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Friday, October 23, 2009

Study Finds Growing Work for School Counselors

New York Times
October 20, 2009

The struggling economy has taken a toll on those directly responsible for advising students about the college admission process.

Nearly half of public schools have raised the caseloads of high school counselors this year, compared with last year, with the average increase exceeding 53 students, according to a study by the National Association for College Admission Counseling.

At the same time, the report said, the pressures on applicants (and, by extension, their counselors) are growing, as the number of applications to four-year colleges continued to rise, along with the number of students applying to colleges under early-decision programs.

In many respects, the report, “2009 State of College Admission,” seeks to quantify the extent of the frenzy engulfing many of today’s college applicants.

For example, about 22 percent of students who enrolled in college in the fall of 2008 applied to at least seven colleges, up from about 19 percent from a year earlier. Meanwhile, the average acceptance rate at four-year colleges declined slightly, to 66.8 percent in 2007, the last year for which the report provided full data in that category, from 71.3 percent in 2001.

Those applicants who find themselves on a waiting list face tough odds of being accepted. Fewer than one in three on such lists in 2008 were ultimately accepted, according to the report, about the same as a year earlier.

And yet the report included some indications that the pressures on applicants could soon ease. The number of students graduating from high school annually is believed to have peaked this spring, at 3.33 million, according to the report, so competition for places in colleges should diminish over the next few years.

But families of children in elementary school take note: the nation’s collective high school graduating class “is projected to rebound to 3.31 million by 2017-18,” the report said.

Many applicants rely on their school counselors for advice on college admissions, and the report described the rising workloads of those counselors, particularly at public high schools. (While private school counselors are also working harder, in many instances, fewer than 20 percent reported that their caseloads had increased since the last school year, compared with 45 percent of their public school counterparts.)

Among the states with the highest student-to-counselor ratios are California (986 students for each counselor), Minnesota (799) and Utah (720), according to the report, which cited government data for the 2006-7 school year. While Illinois was listed as having the highest ratio (1,172), the report suggested that the figure was probably “the result of a reporting error,” and was most likely closer to about 700.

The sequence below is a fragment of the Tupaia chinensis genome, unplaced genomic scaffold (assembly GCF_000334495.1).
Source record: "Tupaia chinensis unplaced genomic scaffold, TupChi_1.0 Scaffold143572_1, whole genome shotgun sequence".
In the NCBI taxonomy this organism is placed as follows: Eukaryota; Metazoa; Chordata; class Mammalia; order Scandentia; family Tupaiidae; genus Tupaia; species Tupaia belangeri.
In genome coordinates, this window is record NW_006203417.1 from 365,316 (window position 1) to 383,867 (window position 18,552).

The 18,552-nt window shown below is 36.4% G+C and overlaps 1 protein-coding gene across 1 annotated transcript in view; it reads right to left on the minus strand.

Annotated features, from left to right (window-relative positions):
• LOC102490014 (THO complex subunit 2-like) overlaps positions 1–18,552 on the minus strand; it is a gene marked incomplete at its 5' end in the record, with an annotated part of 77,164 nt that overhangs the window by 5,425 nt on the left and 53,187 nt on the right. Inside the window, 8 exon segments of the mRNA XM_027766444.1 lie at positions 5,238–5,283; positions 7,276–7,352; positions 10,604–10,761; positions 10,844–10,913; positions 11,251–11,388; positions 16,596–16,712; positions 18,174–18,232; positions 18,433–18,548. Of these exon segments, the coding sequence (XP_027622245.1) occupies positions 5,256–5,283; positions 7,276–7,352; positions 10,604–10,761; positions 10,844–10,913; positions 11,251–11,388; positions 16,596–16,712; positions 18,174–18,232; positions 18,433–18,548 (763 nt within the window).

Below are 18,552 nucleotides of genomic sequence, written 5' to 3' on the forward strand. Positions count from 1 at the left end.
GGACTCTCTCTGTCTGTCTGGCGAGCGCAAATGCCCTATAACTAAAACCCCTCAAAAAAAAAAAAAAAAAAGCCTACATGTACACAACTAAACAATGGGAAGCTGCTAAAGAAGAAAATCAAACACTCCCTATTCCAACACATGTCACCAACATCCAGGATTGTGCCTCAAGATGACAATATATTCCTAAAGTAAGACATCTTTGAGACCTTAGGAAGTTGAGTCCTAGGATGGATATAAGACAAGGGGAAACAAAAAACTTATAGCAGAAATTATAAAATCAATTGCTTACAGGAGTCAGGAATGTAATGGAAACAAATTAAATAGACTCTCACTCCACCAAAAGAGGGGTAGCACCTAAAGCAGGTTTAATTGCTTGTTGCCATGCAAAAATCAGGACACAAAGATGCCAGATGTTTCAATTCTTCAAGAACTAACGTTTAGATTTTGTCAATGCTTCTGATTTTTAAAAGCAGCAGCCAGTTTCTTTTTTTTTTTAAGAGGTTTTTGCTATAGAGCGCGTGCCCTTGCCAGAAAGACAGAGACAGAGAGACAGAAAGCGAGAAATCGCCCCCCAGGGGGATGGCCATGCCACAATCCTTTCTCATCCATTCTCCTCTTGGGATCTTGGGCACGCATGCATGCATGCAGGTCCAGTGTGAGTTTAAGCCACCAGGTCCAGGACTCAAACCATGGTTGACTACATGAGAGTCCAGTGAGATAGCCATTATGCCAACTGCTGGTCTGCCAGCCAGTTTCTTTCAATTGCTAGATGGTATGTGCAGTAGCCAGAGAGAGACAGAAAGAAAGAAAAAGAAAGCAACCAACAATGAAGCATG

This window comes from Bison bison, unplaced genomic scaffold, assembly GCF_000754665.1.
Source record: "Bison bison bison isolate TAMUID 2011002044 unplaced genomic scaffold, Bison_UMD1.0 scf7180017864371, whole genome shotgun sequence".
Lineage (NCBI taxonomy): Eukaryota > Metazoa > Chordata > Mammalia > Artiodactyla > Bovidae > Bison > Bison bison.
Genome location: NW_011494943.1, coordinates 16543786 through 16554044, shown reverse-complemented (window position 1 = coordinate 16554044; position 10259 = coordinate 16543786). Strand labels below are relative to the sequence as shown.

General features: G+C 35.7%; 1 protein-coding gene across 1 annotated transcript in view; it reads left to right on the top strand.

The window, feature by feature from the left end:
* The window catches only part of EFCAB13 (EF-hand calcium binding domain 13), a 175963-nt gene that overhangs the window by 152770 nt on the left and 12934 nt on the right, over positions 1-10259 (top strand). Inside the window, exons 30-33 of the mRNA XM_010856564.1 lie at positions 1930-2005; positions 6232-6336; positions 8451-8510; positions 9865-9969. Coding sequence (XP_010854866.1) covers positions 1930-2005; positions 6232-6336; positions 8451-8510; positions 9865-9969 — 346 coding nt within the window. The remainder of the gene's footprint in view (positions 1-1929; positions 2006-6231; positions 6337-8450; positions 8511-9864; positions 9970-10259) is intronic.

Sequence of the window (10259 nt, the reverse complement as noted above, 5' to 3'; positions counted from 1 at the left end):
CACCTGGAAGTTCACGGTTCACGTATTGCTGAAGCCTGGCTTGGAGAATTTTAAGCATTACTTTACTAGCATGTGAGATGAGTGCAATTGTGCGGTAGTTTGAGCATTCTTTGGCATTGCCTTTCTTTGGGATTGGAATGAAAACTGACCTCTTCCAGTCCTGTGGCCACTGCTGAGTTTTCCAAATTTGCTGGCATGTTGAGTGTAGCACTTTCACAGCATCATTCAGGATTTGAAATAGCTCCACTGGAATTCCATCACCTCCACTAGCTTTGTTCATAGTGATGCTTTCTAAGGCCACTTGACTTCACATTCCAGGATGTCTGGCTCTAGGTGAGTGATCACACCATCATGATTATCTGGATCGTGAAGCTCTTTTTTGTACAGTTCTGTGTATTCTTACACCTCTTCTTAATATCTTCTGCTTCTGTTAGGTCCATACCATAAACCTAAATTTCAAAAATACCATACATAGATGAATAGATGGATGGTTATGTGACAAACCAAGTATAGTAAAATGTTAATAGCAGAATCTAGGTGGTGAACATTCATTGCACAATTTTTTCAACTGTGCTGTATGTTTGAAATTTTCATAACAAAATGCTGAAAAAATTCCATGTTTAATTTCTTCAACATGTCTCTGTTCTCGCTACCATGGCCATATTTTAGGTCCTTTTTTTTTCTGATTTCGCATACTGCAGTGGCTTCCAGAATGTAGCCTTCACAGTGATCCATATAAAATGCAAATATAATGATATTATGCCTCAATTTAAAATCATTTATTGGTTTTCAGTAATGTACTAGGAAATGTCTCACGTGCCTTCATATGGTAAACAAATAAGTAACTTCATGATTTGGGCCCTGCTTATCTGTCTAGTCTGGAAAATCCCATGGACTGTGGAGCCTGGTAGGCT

Sandie Gilbert, a counselor at Highland Park High School in Illinois said in an interview that she had a caseload of about 280 students this year — an increase of about 45, or 20 percent, since she first began working at the school 15 years ago.

“It’s been inching up every year,” Ms. Gilbert said.

About a quarter of her students are freshmen, who have been streaming into her office since school began in late August with any number of “acclimation” issues, she said. Another quarter are seniors, whom Ms. Gilbert must serve not only in one-on-one guidance sessions but by writing college recommendations for each.

“I wrote 43 recommendations before Oct. 15, and that’s at home, at night,” she said, citing the November deadlines for early-decision applications.

“I was really busy every single period, for the first six weeks of school,” she added. “I’m just now eating lunch. It’s been sitting there on my desk. It’s 2:30.”


Friday, October 09, 2009

Oxford University Interview Questions: The Examples

Times Online
October 8, 2009

Subject: Geography
Interviewer: Lorraine Wild, St Hilda’s College
Q: If I were to visit the area where you live, what would I be interested in?
Lorraine Wild: ‘The question gives candidates an opportunity to apply concepts from their A level geography course to their home area. They might discuss urban planning and regeneration, ethnic segregation and migration, or issues of environmental management. The question probes whether they are able to apply ‘geographical thinking’ to the everyday landscapes around them. It reveals the extent to which they have a curiosity about the world around them. By asking specifically about their home area the question eliminates any advantage gained by those who are more widely travelled and have more experience of a variety of geographical contexts.’’

Subject: Modern Languages
Interviewer: Helen Swift, St Hilda’s College